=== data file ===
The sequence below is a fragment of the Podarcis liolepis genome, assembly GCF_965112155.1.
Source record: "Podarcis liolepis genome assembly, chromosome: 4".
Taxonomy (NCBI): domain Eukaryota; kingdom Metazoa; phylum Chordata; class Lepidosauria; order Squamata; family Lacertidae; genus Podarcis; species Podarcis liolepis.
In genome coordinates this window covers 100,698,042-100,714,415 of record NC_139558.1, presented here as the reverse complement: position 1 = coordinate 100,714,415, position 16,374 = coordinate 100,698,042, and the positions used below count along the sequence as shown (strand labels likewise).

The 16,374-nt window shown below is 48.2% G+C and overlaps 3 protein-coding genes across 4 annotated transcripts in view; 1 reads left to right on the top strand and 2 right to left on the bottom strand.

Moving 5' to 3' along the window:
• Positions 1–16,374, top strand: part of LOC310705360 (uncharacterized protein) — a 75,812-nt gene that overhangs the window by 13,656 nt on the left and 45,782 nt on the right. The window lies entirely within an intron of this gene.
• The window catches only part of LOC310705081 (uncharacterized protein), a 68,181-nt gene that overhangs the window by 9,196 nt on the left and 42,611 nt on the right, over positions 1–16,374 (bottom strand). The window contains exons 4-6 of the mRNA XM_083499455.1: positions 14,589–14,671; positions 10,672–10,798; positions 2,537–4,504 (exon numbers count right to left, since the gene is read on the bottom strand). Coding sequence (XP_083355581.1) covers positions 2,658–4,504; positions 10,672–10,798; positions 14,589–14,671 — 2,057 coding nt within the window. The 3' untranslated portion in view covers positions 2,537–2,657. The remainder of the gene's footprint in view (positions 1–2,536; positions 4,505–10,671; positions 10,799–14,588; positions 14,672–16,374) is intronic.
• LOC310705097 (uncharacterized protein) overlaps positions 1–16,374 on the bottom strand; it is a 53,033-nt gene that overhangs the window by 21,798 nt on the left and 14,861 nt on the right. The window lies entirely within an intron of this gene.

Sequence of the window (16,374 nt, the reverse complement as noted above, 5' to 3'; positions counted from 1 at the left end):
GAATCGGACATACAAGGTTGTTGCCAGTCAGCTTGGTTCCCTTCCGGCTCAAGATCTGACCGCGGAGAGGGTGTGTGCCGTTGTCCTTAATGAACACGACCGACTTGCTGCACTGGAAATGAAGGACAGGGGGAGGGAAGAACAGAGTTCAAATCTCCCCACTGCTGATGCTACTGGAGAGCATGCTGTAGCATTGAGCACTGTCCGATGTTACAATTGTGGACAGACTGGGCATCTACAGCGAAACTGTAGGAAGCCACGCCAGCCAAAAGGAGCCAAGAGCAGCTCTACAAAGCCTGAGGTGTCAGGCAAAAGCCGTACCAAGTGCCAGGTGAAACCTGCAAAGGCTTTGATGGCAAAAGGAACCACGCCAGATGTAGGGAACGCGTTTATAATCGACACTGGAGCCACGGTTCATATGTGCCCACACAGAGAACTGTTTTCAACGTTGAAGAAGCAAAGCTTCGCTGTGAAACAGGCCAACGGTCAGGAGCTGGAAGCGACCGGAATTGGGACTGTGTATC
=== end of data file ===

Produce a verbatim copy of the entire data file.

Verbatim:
The sequence below is a fragment of the Podarcis liolepis genome, assembly GCF_965112155.1.
Source record: "Podarcis liolepis genome assembly, chromosome: 4".
Taxonomy (NCBI): domain Eukaryota; kingdom Metazoa; phylum Chordata; class Lepidosauria; order Squamata; family Lacertidae; genus Podarcis; species Podarcis liolepis.
In genome coordinates this window covers 100,698,042-100,714,415 of record NC_139558.1, presented here as the reverse complement: position 1 = coordinate 100,714,415, position 16,374 = coordinate 100,698,042, and the positions used below count along the sequence as shown (strand labels likewise).

The 16,374-nt window shown below is 48.2% G+C and overlaps 3 protein-coding genes across 4 annotated transcripts in view; 1 reads left to right on the top strand and 2 right to left on the bottom strand.

Moving 5' to 3' along the window:
• Positions 1–16,374, top strand: part of LOC310705360 (uncharacterized protein) — a 75,812-nt gene that overhangs the window by 13,656 nt on the left and 45,782 nt on the right. The window lies entirely within an intron of this gene.
• The window catches only part of LOC310705081 (uncharacterized protein), a 68,181-nt gene that overhangs the window by 9,196 nt on the left and 42,611 nt on the right, over positions 1–16,374 (bottom strand). The window contains exons 4-6 of the mRNA XM_083499455.1: positions 14,589–14,671; positions 10,672–10,798; positions 2,537–4,504 (exon numbers count right to left, since the gene is read on the bottom strand). Coding sequence (XP_083355581.1) covers positions 2,658–4,504; positions 10,672–10,798; positions 14,589–14,671 — 2,057 coding nt within the window. The 3' untranslated portion in view covers positions 2,537–2,657. The remainder of the gene's footprint in view (positions 1–2,536; positions 4,505–10,671; positions 10,799–14,588; positions 14,672–16,374) is intronic.
• LOC310705097 (uncharacterized protein) overlaps positions 1–16,374 on the bottom strand; it is a 53,033-nt gene that overhangs the window by 21,798 nt on the left and 14,861 nt on the right. The window lies entirely within an intron of this gene.

Sequence of the window (16,374 nt, the reverse complement as noted above, 5' to 3'; positions counted from 1 at the left end):
GAATCGGACATACAAGGTTGTTGCCAGTCAGCTTGGTTCCCTTCCGGCTCAAGATCTGACCGCGGAGAGGGTGTGTGCCGTTGTCCTTAATGAACACGACCGACTTGCTGCACTGGAAATGAAGGACAGGGGGAGGGAAGAACAGAGTTCAAATCTCCCCACTGCTGATGCTACTGGAGAGCATGCTGTAGCATTGAGCACTGTCCGATGTTACAATTGTGGACAGACTGGGCATCTACAGCGAAACTGTAGGAAGCCACGCCAGCCAAAAGGAGCCAAGAGCAGCTCTACAAAGCCTGAGGTGTCAGGCAAAAGCCGTACCAAGTGCCAGGTGAAACCTGCAAAGGCTTTGATGGCAAAAGGAACCACGCCAGATGTAGGGAACGCGTTTATAATCGACACTGGAGCCACGGTTCATATGTGCCCACACAGAGAACTGTTTTCAACGTTGAAGAAGCAAAGCTTCGCTGTGAAACAGGCCAACGGTCAGGAGCTGGAAGCGACCGGAATTGGGACTGTGTATC